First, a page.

Sunday, July 24, 2005


Next to sex, my favorite activity is reading. My parents read to my regularly as a child, and I began to read at age four, probably by osmosis. At least, I don't remember actually being taught to read. At four, I was reading my own Dr Seuss books...I now can read it in a box, I now can read it with a fox. Let me read it on a train, let me read it in the rain...

At that time, The Flintstones was my favorite TV show, and I can remember checking the TV section in the newspaper to see what time it came on. I had to lay the paper on the kitchen table, as I was too little to sit in a chair and hold all of it up.

By the time I started first grade, I was already reading Hardy Boy mysteries. For every B and A I got on my report card, my parents would buy me a new book. For most meals, I brought a book with me to the table. My siblings had the 1959 version of the Funk and Wagnalls encyclopedia and I remember going through these volumes one by one, randomly reading articles that interested me.

There were also several older books in the house: a book of bedtime stories from 1918 that had several Art Nouveau illustrations and a school reader from 1939, with corresponding Art Deco ones.

As an adult, I have a fairly respectable vocabulary, which I attribute directly to my reading habits. I can remember when encountering an unfamiliar word as a child, I usually could figure out the meaning from context. I didn't always figure out the proper pronunciation that way, though! For the longest time, I thought the pronunciation of the word "misled", was "mizzled"!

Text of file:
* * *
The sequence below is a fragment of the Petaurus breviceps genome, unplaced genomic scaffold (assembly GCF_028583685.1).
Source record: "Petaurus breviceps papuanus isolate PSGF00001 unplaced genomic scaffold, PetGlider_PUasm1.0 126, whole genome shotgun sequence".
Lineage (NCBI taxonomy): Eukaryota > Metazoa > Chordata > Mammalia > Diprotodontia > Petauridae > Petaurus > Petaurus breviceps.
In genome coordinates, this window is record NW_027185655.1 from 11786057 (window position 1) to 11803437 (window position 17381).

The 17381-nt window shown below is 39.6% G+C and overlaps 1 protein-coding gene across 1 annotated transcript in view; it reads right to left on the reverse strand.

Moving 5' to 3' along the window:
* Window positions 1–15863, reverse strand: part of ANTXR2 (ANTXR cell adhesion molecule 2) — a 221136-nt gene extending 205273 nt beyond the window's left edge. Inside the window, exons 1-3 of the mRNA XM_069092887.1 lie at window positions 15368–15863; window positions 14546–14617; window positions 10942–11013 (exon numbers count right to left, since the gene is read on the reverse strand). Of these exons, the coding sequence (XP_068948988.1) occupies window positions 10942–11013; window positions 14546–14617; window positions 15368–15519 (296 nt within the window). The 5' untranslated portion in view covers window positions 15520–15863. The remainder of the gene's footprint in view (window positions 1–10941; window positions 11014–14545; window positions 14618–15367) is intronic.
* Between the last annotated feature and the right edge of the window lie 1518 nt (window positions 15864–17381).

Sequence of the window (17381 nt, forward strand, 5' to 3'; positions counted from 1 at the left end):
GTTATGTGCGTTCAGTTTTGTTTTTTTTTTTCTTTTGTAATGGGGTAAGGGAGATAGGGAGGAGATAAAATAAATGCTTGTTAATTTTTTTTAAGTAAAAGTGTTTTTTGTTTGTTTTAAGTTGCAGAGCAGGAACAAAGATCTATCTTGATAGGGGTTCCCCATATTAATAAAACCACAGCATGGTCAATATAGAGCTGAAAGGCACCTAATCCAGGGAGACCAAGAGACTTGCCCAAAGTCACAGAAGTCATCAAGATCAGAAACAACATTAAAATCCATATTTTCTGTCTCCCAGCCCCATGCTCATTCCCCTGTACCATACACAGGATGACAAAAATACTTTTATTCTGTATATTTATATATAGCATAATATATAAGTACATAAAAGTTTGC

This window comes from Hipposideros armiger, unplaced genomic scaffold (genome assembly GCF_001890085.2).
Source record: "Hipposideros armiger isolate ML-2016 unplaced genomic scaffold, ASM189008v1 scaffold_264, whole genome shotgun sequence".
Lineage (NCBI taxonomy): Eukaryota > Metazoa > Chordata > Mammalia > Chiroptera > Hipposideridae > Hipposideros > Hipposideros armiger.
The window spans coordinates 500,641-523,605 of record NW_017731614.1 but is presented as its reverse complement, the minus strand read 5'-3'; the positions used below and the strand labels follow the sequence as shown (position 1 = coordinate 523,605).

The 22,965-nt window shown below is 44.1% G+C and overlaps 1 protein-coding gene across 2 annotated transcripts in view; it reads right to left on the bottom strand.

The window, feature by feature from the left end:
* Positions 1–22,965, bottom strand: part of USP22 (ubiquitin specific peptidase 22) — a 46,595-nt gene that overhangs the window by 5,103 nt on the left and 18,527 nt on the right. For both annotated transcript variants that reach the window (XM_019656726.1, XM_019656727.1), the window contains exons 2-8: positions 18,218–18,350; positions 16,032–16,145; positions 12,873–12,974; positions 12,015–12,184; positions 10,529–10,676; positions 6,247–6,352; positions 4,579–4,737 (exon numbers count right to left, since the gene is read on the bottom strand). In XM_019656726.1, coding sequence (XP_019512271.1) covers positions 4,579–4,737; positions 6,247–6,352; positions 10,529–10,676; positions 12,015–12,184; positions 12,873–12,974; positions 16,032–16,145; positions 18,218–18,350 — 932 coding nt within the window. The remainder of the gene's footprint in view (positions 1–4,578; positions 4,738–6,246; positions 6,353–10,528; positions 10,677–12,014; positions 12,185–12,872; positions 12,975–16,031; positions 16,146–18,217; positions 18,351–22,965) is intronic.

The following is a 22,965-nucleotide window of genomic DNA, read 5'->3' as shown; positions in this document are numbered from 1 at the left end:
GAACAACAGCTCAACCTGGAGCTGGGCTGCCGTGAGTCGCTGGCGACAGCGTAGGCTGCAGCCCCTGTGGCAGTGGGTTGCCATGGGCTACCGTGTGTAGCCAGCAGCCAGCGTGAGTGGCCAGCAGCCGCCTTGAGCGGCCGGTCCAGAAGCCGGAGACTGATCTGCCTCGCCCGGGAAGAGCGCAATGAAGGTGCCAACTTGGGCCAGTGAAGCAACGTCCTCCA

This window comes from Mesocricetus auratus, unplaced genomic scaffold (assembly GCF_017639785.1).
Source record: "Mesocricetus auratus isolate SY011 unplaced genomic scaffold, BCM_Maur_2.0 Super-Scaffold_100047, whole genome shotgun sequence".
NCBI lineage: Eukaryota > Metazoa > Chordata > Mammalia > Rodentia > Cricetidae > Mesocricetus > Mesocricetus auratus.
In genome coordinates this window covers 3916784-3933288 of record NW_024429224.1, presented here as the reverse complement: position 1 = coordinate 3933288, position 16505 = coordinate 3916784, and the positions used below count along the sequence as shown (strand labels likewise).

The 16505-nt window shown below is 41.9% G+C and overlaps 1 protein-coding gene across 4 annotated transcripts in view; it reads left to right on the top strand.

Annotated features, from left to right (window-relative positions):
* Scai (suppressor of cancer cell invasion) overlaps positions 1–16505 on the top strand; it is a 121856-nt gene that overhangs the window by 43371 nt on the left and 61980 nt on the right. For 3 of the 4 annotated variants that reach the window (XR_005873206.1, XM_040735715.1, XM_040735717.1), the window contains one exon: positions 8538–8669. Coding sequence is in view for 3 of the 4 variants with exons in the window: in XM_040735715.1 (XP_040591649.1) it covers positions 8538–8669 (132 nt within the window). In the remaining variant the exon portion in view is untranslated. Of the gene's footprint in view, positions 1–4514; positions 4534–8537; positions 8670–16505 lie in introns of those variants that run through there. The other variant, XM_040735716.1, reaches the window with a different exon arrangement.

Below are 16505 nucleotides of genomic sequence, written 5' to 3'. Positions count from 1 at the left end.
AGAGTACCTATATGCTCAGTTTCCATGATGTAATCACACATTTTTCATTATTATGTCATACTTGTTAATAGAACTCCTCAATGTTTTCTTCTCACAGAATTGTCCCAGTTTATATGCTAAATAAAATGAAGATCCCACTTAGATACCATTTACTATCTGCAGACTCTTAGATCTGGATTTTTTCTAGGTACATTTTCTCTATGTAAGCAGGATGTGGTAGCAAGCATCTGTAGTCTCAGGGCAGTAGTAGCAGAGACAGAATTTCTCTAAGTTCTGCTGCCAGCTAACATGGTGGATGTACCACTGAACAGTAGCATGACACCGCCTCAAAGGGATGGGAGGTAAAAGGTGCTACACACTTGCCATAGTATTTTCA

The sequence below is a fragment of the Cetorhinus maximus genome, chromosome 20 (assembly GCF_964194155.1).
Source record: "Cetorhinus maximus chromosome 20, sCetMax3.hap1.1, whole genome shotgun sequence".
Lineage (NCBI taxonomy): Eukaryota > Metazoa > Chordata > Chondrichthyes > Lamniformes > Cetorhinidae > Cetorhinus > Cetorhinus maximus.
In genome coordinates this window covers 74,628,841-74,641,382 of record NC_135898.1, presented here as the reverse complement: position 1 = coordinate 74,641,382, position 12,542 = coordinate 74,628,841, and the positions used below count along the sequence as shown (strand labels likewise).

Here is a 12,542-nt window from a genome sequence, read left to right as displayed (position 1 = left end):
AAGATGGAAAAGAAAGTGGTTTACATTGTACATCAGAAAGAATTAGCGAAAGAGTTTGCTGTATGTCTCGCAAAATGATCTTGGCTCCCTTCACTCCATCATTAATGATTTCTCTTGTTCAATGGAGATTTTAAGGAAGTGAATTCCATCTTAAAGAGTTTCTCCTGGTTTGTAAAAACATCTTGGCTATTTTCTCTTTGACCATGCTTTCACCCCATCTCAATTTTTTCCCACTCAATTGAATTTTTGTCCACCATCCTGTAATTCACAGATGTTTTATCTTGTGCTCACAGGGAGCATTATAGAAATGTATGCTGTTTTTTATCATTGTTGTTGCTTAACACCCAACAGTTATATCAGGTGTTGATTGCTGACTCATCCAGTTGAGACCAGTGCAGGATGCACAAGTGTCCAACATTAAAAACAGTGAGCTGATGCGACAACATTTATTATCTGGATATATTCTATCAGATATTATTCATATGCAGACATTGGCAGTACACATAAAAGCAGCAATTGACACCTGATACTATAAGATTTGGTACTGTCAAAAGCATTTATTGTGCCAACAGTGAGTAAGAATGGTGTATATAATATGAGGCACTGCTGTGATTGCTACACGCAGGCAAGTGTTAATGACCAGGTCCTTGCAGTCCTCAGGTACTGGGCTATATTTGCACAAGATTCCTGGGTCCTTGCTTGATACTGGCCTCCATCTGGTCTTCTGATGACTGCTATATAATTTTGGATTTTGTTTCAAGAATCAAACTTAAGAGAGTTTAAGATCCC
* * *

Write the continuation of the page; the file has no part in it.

My love of writing came fairly early on as well, no doubt triggered by all the reading I'd done. As with reading, my ability to write, came seemingly by osmosis -- I'd absorbed writing techniques by the sheer volume of reading matter I'd consumed. I can remember being about ten years old and writing my own little newspaper, which was a lot of fun.

As an adult, I rarely can go into the library or a bookstore without helping other people find books. Just last week, I was in the used bookstore looking for some light reading when I heard a woman ask the clerk if he knew of any novels that took place in our state. The clerk didn't, but I jumped in and gave her several suggestions. The woman was also searching for books for her husband, mentioning some authors he liked. I was able to recommend a similar author and she ended up leaving with an armload of books, after telling me that I ought to do this for a living. That would be nice, if such jobs did not insist upon paying the minimum wage.

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